A Drive into the Gap

drive into gapThe Short Version: Kevin Guilfoile discovers that Roberto Clemente’s 3,000th hit bat might not be in the Baseball Hall of Fame… but might in fact have been hanging on his bedroom wall since he was a little kid.  With his father suffering from Alzheimer’s, he sets off to figure out the truth.

The Review: The book isn’t all that long and, honestly, there isn’t all that much to say about it.  Or, there are plenty of things to say – but few of them are about the book itself.

Let’s begin with how I got this book in the first place.  If you’ve never heard of Field Notes Brand, you deserve to check them out: they make fantastic little notebooks and I use them for just about everything.  Including keeping track of what I want to read.  And this season, as a part of their Colors subscription package, they included the kickoff of their brand new endeavor: Field Notes Brand Books.

The second non-book thing to speak of is that I’ve surprisingly never read anything by Kevin Guilfoile before.  Not even short fiction.  He’s one of the gentlemen behind The Morning News’ Tournament of Books and so I know him from there… but both of his novels sound so damn intriguing, I’m hard pressed to figure out how it is I haven’t read them yet.  His writing in this short novella (which is, let’s be honest, what this book actually is) is recommendation enough to go and by them asap.

Okay, now down to the nitty gritty.  This is a baseball story, a mystery, and a father/son thing all wrapped up into 70 little pages.  It’s a “true tale, well told” as the slogan on the banner goes.  Kevin’s father (now suffering from Alzheimer’s) was a major figure in Major League Baseball – working for the Yankees, the Pirates, and eventually the Hall of Fame.  Hearing stories about how young Kevin encountered all of these famous individuals and didn’t really bat an eye… it’s kind of awesome.  Stories about how Marilyn Monroe (when she was with Joe D.) did the dishes at the sink in his house – and how that just about knocked his socks off – are the kind of thing that you can never really put into words because the truth is always stranger than fiction.  How can you tell such stories, such anecdotes, and make them seem realistic?  It’s a hard thing to do – and Guilfoile does it well.  He talks with such ease about having received Clemente’s bat and having met all of these various people… even when he’s recounting someone else’s story (I’m specifically thinking of the Super 8 film from that day), it feels like he’s just simply telling you the story and you really have no choice but to believe it, even though it’s one of those damn crazy things that you think can’t actually possibly be true.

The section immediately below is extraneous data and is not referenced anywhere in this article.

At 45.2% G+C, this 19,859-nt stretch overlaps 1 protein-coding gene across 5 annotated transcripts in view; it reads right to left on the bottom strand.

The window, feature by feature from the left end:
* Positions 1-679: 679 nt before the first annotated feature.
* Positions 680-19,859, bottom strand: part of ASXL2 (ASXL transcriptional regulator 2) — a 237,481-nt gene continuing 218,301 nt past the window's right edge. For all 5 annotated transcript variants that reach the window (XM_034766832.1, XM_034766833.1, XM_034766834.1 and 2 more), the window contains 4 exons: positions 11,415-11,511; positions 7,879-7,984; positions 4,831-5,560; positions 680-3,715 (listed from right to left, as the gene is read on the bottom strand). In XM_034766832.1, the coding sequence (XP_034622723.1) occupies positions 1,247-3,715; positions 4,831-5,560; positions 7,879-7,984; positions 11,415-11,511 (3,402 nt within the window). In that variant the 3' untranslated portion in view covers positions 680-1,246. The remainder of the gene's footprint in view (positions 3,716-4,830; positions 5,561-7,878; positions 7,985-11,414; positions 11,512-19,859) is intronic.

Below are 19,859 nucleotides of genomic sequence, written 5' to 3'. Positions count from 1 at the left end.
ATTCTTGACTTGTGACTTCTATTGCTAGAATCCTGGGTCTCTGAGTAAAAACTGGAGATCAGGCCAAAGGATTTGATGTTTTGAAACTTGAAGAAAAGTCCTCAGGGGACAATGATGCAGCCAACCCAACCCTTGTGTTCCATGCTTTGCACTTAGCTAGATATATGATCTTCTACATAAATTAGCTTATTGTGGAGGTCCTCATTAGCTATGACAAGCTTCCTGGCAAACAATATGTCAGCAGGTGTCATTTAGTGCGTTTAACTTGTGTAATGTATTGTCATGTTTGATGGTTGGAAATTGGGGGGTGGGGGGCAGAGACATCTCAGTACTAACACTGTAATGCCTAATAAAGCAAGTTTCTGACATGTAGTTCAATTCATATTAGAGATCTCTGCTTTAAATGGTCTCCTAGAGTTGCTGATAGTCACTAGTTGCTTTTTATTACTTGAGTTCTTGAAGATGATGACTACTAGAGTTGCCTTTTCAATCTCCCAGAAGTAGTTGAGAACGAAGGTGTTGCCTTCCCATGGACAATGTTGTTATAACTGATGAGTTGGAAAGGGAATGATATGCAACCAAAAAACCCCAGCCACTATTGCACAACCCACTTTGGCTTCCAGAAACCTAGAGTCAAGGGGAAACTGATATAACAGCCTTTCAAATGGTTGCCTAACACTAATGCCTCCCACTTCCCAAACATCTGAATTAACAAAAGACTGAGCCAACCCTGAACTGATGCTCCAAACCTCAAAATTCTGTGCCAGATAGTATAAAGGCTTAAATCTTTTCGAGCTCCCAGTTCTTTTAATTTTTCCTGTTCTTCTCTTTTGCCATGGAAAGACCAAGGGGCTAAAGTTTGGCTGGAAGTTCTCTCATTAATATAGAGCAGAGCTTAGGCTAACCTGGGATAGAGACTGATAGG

I won’t spoil anything – but I will say that I thought the book could’ve used a bit more heft.  At under 70 pages, a true novella, it feels much more like a test run.  It feels like an exercise, too.  Guilfoile writes a personal story that he’s had on his mind – but something that doesn’t take a whole lot of effort, compared to writing a novel.  Meanwhile, Field Notes says “we want to start publishing” and so they take this on to see how it goes.  And I think, in both instances, it’s been a smashing success – but the only failure is that there isn’t more to it.  It all feels slight – I polished off the book in (all told) less than 45 minutes.  Take that as you will, I suppose.

Rating: 3.5 out of 5.  It’s difficult to rate something so short, to be honest.  In this circumstance, I’m going to go ahead and say that I’m rating the whole endeavor instead of just this particular story.  If you like family stories and baseball stories, read this – perhaps right after The Art of Fielding or Shoeless Joe or something, as a sort of coda.  If not, don’t rush out to get it – but it’s a nice little diversion, that’s for sure.  And I certainly hope Field Notes continues to put out books – even if they are tiny little novellas like this one.  The world needs more small presses who care about the true tales well told.  I just re-upped my Colors subscription, so here’s hoping.

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